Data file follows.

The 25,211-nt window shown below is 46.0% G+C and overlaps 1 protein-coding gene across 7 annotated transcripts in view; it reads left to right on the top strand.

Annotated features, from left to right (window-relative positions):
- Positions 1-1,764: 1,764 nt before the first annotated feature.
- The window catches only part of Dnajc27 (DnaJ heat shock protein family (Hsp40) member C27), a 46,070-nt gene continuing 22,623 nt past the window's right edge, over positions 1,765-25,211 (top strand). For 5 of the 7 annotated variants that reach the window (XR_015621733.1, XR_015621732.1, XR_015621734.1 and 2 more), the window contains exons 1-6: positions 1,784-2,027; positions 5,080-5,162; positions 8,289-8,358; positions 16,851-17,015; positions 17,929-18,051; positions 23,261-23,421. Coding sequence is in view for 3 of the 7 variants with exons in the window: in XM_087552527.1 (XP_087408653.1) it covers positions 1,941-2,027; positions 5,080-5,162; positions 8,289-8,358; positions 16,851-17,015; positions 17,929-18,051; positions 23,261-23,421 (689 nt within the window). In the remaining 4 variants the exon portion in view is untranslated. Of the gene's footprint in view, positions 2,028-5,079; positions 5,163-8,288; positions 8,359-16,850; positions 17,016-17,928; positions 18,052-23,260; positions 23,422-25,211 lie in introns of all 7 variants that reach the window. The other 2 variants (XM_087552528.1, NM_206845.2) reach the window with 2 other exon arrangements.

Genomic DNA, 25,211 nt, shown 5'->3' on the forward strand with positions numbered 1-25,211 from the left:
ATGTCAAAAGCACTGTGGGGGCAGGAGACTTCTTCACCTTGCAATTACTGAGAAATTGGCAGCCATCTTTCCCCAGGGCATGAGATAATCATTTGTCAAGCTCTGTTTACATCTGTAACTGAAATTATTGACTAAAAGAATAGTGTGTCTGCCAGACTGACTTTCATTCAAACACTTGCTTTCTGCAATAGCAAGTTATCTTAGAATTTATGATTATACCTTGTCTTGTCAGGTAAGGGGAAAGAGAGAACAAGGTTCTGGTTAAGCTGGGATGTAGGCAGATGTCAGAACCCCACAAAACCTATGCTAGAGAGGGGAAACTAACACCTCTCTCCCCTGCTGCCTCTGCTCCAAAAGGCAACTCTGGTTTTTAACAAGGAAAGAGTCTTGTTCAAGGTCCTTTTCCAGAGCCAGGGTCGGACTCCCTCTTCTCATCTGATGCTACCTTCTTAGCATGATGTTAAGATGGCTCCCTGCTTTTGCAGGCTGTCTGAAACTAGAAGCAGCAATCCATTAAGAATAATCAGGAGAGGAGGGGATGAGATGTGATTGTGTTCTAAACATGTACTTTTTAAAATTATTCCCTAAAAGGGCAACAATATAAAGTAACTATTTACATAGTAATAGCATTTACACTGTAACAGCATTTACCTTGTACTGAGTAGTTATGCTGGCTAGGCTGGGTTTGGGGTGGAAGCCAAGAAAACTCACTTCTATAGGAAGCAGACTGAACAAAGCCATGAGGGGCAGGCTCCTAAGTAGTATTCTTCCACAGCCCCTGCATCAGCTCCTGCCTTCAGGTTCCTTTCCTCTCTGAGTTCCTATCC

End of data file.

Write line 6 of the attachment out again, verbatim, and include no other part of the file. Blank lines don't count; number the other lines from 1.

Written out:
ATGTCAAAAGCACTGTGGGGGCAGGAGACTTCTTCACCTTGCAATTACTGAGAAATTGGCAGCCATCTTTCCCCAGGGCATGAGATAATCATTTGTCAAGCTCTGTTTACATCTGTAACTGAAATTATTGACTAAAAGAATAGTGTGTCTGCCAGACTGACTTTCATTCAAACACTTGCTTTCTGCAATAGCAAGTTATCTTAGAATTTATGATTATACCTTGTCTTGTCAGGTAAGGGGAAAGAGAGAACAAGGTTCTGGTTAAGCTGGGATGTAGGCAGATGTCAGAACCCCACAAAACCTATGCTAGAGAGGGGAAACTAACACCTCTCTCCCCTGCTGCCTCTGCTCCAAAAGGCAACTCTGGTTTTTAACAAGGAAAGAGTCTTGTTCAAGGTCCTTTTCCAGAGCCAGGGTCGGACTCCCTCTTCTCATCTGATGCTACCTTCTTAGCATGATGTTAAGATGGCTCCCTGCTTTTGCAGGCTGTCTGAAACTAGAAGCAGCAATCCATTAAGAATAATCAGGAGAGGAGGGGATGAGATGTGATTGTGTTCTAAACATGTACTTTTTAAAATTATTCCCTAAAAGGGCAACAATATAAAGTAACTATTTACATAGTAATAGCATTTACACTGTAACAGCATTTACCTTGTACTGAGTAGTTATGCTGGCTAGGCTGGGTTTGGGGTGGAAGCCAAGAAAACTCACTTCTATAGGAAGCAGACTGAACAAAGCCATGAGGGGCAGGCTCCTAAGTAGTATTCTTCCACAGCCCCTGCATCAGCTCCTGCCTTCAGGTTCCTTTCCTCTCTGAGTTCCTATCC